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- Higher Yields Lead To a Profitable Q1 For E-Trade
- How Have E-Trade’s Non-Performing And Delinquent Loans Trended Over The Past Few Years?
- E-Trade Earnings Preview: Growth In Net Interest Revenues To Offset Decline In Trading Revenues In Q1
- NASDAQ’s March Cash Equities Volumes See Mixed Results
Reuters reported recently that E*Trade Financial (NASDAQ:ETFC) is in talks with at least five bidders for the sale of its market making unit, called G1 Execution Services.  The brokerage decided to hive off this unit almost a month ago after the Financial Industry Regulatory Authority (FINRA) initiated a review of its historical order routing practices. The regulatory body will check whether the trades routed from E*Trade to G1 Execution were executed at the best possible price or not. E*Trade has a duty to find the best price for its clients, and could be subjected to various penalties if it is found that it did not fulfill this obligation. (See E*Trade’s Order Routing Practices Come Under Scrutiny)
In this article we will try to estimate the value that G1 Execution Services could fetch on its sale. We will continue to incorporate the market making unit in our model until an official announcement of the sale is made. That is because it is not uncommon for companies to cancel the sale of a business after talking to potential buyers.
The Sale Is Likely Fetch Around $75-$225 million For The Company
E*Trade’s market making unit makes money in the form of principal transactions revenue. It generated around $103 million, $105 million and $93 million in the last three years respectively. The revenue growth of this unit has remained muted in the recent past, and the trend is likely to continue in the near future due to the unfavorable macroeconomic environment. The business brought in only $43 million in the first six months of this year, a decline of almost 5% year-on-year. We project the company’s principal transaction revenue to remain just under $90 million for 2013 and 2014. Further, the economics of this business are tightening and its margins currently vary in the 10%-20% range, according to the firm’s management.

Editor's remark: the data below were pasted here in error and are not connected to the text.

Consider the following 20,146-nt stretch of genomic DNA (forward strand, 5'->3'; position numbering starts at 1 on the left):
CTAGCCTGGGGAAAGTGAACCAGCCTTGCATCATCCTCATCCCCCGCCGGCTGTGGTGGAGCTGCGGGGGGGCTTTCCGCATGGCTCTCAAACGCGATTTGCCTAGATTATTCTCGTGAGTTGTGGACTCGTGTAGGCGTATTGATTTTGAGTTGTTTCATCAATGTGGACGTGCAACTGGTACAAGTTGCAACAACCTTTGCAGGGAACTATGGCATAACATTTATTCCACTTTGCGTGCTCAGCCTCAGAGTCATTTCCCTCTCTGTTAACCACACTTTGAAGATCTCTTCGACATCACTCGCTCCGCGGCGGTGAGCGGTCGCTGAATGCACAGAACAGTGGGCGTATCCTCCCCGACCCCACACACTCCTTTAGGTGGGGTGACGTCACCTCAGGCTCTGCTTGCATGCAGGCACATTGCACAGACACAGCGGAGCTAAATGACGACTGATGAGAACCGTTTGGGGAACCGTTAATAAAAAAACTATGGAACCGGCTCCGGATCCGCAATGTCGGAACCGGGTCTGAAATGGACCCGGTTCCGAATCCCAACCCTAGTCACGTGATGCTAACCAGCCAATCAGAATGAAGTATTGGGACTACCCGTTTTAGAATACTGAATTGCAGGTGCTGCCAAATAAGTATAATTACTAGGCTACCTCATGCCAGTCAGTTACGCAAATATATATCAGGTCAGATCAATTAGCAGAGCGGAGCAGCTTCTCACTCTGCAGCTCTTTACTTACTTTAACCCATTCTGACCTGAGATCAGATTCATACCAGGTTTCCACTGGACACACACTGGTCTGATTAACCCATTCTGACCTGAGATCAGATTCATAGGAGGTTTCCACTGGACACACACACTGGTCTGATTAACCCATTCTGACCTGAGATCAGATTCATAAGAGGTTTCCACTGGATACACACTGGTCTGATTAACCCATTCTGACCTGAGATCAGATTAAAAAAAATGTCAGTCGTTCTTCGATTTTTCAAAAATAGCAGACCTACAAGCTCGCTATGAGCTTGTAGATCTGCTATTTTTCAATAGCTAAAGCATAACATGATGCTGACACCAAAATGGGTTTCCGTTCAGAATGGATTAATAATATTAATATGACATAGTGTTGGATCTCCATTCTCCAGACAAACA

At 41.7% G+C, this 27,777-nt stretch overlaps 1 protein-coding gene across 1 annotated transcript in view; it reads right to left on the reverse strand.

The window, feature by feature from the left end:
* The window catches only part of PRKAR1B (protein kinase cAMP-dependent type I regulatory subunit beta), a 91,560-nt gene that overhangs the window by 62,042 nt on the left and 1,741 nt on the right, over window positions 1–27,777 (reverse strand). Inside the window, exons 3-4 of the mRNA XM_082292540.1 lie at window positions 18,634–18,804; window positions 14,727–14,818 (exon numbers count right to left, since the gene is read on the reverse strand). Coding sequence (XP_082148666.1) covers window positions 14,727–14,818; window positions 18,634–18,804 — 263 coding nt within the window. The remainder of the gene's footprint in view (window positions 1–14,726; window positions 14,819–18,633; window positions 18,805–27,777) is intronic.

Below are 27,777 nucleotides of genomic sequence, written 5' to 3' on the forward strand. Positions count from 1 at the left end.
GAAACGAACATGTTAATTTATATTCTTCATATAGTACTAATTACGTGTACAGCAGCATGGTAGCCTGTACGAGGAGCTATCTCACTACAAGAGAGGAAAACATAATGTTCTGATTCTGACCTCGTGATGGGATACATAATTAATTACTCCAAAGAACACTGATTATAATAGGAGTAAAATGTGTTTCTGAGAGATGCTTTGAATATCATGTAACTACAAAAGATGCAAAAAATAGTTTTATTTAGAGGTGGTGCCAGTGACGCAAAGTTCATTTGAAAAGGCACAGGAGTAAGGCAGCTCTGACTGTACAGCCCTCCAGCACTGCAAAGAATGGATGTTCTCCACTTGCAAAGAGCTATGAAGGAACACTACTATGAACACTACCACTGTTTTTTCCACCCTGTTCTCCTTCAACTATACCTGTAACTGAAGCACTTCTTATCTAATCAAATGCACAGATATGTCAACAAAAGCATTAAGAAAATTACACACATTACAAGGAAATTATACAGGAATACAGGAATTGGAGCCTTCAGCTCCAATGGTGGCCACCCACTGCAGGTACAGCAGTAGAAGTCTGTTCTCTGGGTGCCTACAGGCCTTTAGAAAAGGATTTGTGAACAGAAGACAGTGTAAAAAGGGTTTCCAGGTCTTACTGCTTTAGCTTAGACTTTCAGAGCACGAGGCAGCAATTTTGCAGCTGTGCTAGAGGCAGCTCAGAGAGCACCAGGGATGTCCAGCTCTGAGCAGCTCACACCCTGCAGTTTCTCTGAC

By using the above information and by assuming a terminal growth rate of 2%, we valued the business for different levels of profit margins and discount rates. The results are shown in the table below. We believe that the terminal growth rate of 2% is justified because the business operates in a mature and competitive industry, and is unlikely to grow any faster indefinitely.
|Revenue||$90 million||$90 million||$90 million|
|Cash Profit||$9 million||$13.5 million||$18 million|
|Terminal Growth Rate||2%||2%||2%|
At cost of capital = 14%
|$75 million||$112.5 million||$150 million|
At cost of capital = 12%
|$90 million||$135 million||$180 million|
At cost of capital = 10%
|$112.5 million||$168.7 million||$225 million|
According to our calculations the business could fetch anywhere between $75 million to $225 million depending on the unit’s profit margin and the buyer’s cost of capital. This range also compares well with the $173 million that E*Trade paid for the unit in 2001. At that time, the unit was doing slightly better and was expected to generate $100 million to $110 million in revenue over the next year. 
Where We Could Be Wrong
Our valuation assumes that G1 Execution will continue to receive the same level of order flow from E*Trade even after it is sold to another firm. The assumption may not be too far from reality because at least two of the unit’s five bidders already have well-established market making businesses. These two companies – namely, Citadel LLC and Virtu Financial – are most likely interested in E*Trade’s order flow rather than G1’s technology. Some news reports also suggest that E*Trade is likely to commit a certain amount of order flow to the unit’s buyer. 
However, there is a chance that the order flow routed from E*Trade to G1 may be lower in the future. E*Trade’s order routing practices are currently under scrutiny, and the brokerage could be forced to route more trades to other market makers if its algorithms are found to favor G1 Execution at the expense of its customers. According to the Wall Street Journal, the brokerage has already dramatically reduced its order flow to G1 Execution after the investigation started.  The valuation of G1 Execution Services is likely to be much lower than our estimates if this scenario plays out.Notes:
- Exclusive: Citadel, Virtu, Two Sigma, RGM bid for E*Trade unit – sources, Reuters, August 28, 2013 [↩]
- Q2 2013 Earnings Call Transcript, SeekingAlpha, July 24, 2013 [↩]
- E*Trade To Buy Market Maker, Restructure, Ecommerce Times, August 30, 2001 [↩]
- E*Trade Exploring Sale Of G1X Trading Unit, EuroInvestor, July 24, 2013 [↩]
- E*Trade Sends More Trades Outside Firm As Routing Is Scrutinized, WSJ, August 9, 2013 [↩]